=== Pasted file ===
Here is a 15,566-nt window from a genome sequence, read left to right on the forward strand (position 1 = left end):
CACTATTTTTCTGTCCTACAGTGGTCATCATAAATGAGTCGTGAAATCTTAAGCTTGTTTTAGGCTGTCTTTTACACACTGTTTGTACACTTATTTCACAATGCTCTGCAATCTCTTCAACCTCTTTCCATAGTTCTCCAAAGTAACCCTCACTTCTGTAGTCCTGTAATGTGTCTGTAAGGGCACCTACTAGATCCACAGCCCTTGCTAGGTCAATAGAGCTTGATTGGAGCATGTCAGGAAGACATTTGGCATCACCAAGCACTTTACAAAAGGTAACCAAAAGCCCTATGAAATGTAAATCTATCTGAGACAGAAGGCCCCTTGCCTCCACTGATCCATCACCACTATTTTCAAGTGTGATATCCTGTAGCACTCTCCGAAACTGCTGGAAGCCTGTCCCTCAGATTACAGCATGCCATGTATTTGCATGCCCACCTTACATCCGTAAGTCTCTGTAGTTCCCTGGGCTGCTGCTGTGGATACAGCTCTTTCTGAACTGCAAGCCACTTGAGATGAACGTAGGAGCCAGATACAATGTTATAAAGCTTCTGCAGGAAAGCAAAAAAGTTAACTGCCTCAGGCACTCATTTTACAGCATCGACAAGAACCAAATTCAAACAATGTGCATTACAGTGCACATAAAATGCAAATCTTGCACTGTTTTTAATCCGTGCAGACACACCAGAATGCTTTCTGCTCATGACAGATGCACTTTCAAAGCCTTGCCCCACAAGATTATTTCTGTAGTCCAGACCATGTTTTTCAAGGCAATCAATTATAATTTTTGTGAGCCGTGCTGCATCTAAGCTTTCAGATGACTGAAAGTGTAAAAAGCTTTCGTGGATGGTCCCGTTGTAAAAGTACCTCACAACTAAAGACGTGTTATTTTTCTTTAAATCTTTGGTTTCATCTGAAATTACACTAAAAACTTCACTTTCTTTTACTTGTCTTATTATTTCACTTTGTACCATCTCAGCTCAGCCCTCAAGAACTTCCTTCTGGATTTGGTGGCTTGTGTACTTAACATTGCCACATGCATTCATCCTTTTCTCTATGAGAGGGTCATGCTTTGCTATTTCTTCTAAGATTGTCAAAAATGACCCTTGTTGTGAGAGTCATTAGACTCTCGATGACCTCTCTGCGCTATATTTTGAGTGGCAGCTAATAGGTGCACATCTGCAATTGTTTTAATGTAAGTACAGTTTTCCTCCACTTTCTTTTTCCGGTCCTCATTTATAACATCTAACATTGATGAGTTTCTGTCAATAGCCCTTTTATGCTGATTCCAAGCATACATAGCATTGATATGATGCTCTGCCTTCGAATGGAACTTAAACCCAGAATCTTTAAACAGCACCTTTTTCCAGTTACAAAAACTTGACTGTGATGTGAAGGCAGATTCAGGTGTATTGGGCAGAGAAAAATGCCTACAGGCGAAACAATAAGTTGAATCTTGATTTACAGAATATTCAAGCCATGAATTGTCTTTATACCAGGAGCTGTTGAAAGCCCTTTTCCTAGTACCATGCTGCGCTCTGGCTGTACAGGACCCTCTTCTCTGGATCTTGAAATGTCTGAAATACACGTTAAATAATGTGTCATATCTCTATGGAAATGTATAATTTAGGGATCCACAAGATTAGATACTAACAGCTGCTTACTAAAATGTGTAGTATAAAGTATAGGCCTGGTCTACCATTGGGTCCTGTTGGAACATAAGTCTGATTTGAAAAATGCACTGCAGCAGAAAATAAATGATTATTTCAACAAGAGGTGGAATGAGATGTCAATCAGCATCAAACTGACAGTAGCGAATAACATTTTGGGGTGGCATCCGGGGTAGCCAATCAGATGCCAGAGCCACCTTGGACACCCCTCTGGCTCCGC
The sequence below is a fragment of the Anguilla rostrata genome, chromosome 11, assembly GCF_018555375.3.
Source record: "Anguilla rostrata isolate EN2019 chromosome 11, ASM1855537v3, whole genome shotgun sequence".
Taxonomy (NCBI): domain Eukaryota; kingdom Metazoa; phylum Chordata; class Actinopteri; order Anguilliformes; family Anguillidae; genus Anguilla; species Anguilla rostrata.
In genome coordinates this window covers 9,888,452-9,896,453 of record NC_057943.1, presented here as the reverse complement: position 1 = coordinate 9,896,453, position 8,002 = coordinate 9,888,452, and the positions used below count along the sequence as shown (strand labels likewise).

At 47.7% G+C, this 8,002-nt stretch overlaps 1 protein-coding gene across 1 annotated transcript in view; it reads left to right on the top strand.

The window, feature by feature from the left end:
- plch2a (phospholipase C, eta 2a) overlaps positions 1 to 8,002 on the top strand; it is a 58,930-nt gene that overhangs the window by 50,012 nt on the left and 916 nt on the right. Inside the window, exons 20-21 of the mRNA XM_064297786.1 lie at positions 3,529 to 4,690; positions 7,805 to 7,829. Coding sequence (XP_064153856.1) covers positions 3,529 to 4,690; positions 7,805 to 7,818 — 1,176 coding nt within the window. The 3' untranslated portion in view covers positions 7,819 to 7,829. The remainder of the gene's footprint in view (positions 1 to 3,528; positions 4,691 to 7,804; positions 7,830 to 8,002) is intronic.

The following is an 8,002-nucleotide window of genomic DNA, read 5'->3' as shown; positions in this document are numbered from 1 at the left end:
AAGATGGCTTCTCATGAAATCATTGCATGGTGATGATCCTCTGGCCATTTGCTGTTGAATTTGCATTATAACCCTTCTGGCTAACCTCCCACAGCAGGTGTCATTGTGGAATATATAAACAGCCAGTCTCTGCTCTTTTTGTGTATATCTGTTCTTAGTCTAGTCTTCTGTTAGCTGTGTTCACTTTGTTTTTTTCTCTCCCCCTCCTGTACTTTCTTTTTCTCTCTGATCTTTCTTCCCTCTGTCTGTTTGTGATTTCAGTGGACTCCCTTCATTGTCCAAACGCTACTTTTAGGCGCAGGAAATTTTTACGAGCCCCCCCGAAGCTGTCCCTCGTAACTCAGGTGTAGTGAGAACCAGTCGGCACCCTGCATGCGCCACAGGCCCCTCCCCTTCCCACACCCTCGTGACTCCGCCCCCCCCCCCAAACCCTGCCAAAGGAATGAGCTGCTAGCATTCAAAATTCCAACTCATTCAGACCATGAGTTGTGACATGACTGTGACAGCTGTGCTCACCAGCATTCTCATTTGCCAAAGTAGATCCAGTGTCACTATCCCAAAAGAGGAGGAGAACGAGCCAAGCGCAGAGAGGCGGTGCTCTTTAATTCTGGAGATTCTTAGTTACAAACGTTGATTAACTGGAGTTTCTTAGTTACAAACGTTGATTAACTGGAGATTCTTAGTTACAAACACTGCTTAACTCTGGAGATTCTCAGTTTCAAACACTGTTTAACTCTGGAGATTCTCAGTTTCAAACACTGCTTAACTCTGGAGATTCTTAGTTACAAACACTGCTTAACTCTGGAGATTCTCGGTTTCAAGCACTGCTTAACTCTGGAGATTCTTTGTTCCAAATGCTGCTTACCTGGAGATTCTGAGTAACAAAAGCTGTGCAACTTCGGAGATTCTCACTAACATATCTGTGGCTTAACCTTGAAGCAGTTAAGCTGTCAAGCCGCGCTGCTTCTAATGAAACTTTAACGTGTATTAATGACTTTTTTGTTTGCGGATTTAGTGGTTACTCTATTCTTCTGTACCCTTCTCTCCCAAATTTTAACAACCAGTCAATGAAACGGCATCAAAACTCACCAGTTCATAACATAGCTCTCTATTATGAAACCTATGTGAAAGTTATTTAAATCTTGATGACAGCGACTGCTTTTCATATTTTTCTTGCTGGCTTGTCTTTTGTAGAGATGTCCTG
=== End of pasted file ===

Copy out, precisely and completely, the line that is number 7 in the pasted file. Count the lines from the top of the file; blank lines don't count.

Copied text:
At 47.7% G+C, this 8,002-nt stretch overlaps 1 protein-coding gene across 1 annotated transcript in view; it reads left to right on the top strand.